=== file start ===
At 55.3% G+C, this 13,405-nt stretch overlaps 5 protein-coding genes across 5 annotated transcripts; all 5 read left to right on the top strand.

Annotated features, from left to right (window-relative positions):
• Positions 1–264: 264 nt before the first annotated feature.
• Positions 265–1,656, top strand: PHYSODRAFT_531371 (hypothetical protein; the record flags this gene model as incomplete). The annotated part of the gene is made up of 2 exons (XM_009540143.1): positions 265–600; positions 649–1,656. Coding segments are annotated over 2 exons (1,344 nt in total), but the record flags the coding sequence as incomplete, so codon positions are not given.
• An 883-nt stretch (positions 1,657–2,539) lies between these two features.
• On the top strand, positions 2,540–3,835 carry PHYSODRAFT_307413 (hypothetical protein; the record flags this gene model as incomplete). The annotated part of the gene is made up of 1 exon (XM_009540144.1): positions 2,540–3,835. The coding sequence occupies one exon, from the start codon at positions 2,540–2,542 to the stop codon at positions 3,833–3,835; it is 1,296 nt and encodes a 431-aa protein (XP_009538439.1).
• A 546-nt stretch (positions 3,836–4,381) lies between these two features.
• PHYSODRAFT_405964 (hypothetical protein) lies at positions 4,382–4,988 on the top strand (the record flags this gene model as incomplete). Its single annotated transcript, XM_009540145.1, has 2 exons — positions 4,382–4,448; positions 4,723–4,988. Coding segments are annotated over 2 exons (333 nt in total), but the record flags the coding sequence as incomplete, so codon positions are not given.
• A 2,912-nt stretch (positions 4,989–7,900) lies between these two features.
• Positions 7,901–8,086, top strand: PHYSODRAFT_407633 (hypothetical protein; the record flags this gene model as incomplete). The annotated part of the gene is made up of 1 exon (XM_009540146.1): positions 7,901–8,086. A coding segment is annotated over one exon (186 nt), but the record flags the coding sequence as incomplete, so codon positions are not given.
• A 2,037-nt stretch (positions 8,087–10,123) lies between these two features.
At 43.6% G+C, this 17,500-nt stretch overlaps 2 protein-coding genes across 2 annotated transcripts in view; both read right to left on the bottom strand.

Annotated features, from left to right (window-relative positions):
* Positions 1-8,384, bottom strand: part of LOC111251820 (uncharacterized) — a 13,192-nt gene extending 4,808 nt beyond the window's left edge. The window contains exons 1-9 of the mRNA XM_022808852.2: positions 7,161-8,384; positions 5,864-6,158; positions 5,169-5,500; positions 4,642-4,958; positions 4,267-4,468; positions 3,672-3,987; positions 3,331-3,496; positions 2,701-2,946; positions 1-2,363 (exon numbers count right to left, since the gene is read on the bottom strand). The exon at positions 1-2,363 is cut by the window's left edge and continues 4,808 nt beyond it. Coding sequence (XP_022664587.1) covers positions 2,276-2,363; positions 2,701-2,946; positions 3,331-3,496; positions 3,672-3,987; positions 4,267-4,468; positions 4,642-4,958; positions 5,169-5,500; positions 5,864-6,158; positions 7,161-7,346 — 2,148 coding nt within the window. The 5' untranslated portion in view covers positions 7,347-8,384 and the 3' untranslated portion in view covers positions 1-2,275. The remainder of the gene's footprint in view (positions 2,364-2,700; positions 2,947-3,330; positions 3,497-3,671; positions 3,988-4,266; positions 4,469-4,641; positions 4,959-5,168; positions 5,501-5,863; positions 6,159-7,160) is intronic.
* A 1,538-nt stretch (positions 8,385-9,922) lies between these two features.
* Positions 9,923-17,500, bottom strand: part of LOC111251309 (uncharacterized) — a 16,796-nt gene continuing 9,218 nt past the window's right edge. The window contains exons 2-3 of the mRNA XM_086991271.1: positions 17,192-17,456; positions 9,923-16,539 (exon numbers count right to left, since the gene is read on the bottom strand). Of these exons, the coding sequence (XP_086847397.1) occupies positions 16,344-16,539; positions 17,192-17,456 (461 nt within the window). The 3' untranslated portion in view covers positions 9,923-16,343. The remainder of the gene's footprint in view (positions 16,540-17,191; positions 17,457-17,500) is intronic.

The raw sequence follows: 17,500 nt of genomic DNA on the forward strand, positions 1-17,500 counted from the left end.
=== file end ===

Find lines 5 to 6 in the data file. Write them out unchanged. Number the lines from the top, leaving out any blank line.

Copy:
• An 883-nt stretch (positions 1,657–2,539) lies between these two features.
• On the top strand, positions 2,540–3,835 carry PHYSODRAFT_307413 (hypothetical protein; the record flags this gene model as incomplete). The annotated part of the gene is made up of 1 exon (XM_009540144.1): positions 2,540–3,835. The coding sequence occupies one exon, from the start codon at positions 2,540–2,542 to the stop codon at positions 3,833–3,835; it is 1,296 nt and encodes a 431-aa protein (XP_009538439.1).